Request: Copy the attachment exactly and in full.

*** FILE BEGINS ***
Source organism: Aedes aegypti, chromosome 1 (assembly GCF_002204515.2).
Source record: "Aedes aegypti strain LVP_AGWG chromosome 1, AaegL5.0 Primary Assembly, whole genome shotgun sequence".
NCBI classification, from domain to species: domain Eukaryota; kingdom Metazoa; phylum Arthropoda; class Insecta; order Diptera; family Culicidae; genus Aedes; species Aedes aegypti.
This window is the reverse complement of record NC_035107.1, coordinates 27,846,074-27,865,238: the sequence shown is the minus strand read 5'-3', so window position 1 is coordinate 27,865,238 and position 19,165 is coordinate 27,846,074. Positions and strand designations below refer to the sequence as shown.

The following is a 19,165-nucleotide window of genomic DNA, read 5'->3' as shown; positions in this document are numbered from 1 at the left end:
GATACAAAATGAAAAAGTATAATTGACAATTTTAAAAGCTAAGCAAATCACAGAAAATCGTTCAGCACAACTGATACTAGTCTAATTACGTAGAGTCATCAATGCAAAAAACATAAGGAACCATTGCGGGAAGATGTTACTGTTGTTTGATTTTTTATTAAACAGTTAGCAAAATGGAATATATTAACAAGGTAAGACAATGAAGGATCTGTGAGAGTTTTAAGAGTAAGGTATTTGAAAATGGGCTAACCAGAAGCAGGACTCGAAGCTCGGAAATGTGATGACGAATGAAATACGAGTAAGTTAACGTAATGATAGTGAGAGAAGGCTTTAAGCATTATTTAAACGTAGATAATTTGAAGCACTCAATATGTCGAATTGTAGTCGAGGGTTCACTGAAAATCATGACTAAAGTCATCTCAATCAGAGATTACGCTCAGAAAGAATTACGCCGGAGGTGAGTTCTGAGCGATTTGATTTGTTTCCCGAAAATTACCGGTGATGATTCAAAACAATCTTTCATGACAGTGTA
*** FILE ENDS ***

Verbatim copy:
Source organism: Aedes aegypti, chromosome 1 (assembly GCF_002204515.2).
Source record: "Aedes aegypti strain LVP_AGWG chromosome 1, AaegL5.0 Primary Assembly, whole genome shotgun sequence".
NCBI classification, from domain to species: domain Eukaryota; kingdom Metazoa; phylum Arthropoda; class Insecta; order Diptera; family Culicidae; genus Aedes; species Aedes aegypti.
This window is the reverse complement of record NC_035107.1, coordinates 27,846,074-27,865,238: the sequence shown is the minus strand read 5'-3', so window position 1 is coordinate 27,865,238 and position 19,165 is coordinate 27,846,074. Positions and strand designations below refer to the sequence as shown.

The following is a 19,165-nucleotide window of genomic DNA, read 5'->3' as shown; positions in this document are numbered from 1 at the left end:
GATACAAAATGAAAAAGTATAATTGACAATTTTAAAAGCTAAGCAAATCACAGAAAATCGTTCAGCACAACTGATACTAGTCTAATTACGTAGAGTCATCAATGCAAAAAACATAAGGAACCATTGCGGGAAGATGTTACTGTTGTTTGATTTTTTATTAAACAGTTAGCAAAATGGAATATATTAACAAGGTAAGACAATGAAGGATCTGTGAGAGTTTTAAGAGTAAGGTATTTGAAAATGGGCTAACCAGAAGCAGGACTCGAAGCTCGGAAATGTGATGACGAATGAAATACGAGTAAGTTAACGTAATGATAGTGAGAGAAGGCTTTAAGCATTATTTAAACGTAGATAATTTGAAGCACTCAATATGTCGAATTGTAGTCGAGGGTTCACTGAAAATCATGACTAAAGTCATCTCAATCAGAGATTACGCTCAGAAAGAATTACGCCGGAGGTGAGTTCTGAGCGATTTGATTTGTTTCCCGAAAATTACCGGTGATGATTCAAAACAATCTTTCATGACAGTGTA